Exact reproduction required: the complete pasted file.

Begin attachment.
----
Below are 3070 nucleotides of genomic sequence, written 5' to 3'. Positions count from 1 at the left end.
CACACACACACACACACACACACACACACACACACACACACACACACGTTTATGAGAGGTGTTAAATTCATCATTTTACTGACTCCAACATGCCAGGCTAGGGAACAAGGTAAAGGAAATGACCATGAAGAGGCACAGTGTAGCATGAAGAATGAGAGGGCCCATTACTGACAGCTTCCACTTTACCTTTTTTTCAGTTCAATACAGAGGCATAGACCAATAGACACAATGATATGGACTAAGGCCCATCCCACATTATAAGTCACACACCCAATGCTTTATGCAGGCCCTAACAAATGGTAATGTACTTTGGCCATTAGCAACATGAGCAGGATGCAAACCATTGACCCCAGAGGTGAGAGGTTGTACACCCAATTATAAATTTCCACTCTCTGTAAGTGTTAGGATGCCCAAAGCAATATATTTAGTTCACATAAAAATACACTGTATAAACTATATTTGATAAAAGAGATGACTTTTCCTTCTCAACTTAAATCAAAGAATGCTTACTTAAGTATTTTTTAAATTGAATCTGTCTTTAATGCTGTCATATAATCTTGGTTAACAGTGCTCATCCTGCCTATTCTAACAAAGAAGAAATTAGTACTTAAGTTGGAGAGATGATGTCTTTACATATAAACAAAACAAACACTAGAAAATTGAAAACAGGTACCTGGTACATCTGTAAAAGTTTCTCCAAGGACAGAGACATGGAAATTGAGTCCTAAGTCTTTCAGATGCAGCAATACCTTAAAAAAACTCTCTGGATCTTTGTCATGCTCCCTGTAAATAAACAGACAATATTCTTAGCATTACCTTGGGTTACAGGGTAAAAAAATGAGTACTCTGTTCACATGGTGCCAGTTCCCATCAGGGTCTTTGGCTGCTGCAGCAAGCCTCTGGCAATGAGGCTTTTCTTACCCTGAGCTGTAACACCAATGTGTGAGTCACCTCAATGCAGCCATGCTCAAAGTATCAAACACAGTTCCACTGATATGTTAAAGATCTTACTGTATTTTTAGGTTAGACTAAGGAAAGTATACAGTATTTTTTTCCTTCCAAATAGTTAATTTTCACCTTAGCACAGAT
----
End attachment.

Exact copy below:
Below are 3070 nucleotides of genomic sequence, written 5' to 3'. Positions count from 1 at the left end.
CACACACACACACACACACACACACACACACACACACACACACACACGTTTATGAGAGGTGTTAAATTCATCATTTTACTGACTCCAACATGCCAGGCTAGGGAACAAGGTAAAGGAAATGACCATGAAGAGGCACAGTGTAGCATGAAGAATGAGAGGGCCCATTACTGACAGCTTCCACTTTACCTTTTTTTCAGTTCAATACAGAGGCATAGACCAATAGACACAATGATATGGACTAAGGCCCATCCCACATTATAAGTCACACACCCAATGCTTTATGCAGGCCCTAACAAATGGTAATGTACTTTGGCCATTAGCAACATGAGCAGGATGCAAACCATTGACCCCAGAGGTGAGAGGTTGTACACCCAATTATAAATTTCCACTCTCTGTAAGTGTTAGGATGCCCAAAGCAATATATTTAGTTCACATAAAAATACACTGTATAAACTATATTTGATAAAAGAGATGACTTTTCCTTCTCAACTTAAATCAAAGAATGCTTACTTAAGTATTTTTTAAATTGAATCTGTCTTTAATGCTGTCATATAATCTTGGTTAACAGTGCTCATCCTGCCTATTCTAACAAAGAAGAAATTAGTACTTAAGTTGGAGAGATGATGTCTTTACATATAAACAAAACAAACACTAGAAAATTGAAAACAGGTACCTGGTACATCTGTAAAAGTTTCTCCAAGGACAGAGACATGGAAATTGAGTCCTAAGTCTTTCAGATGCAGCAATACCTTAAAAAAACTCTCTGGATCTTTGTCATGCTCCCTGTAAATAAACAGACAATATTCTTAGCATTACCTTGGGTTACAGGGTAAAAAAATGAGTACTCTGTTCACATGGTGCCAGTTCCCATCAGGGTCTTTGGCTGCTGCAGCAAGCCTCTGGCAATGAGGCTTTTCTTACCCTGAGCTGTAACACCAATGTGTGAGTCACCTCAATGCAGCCATGCTCAAAGTATCAAACACAGTTCCACTGATATGTTAAAGATCTTACTGTATTTTTAGGTTAGACTAAGGAAAGTATACAGTATTTTTTTCCTTCCAAATAGTTAATTTTCACCTTAGCACAGAT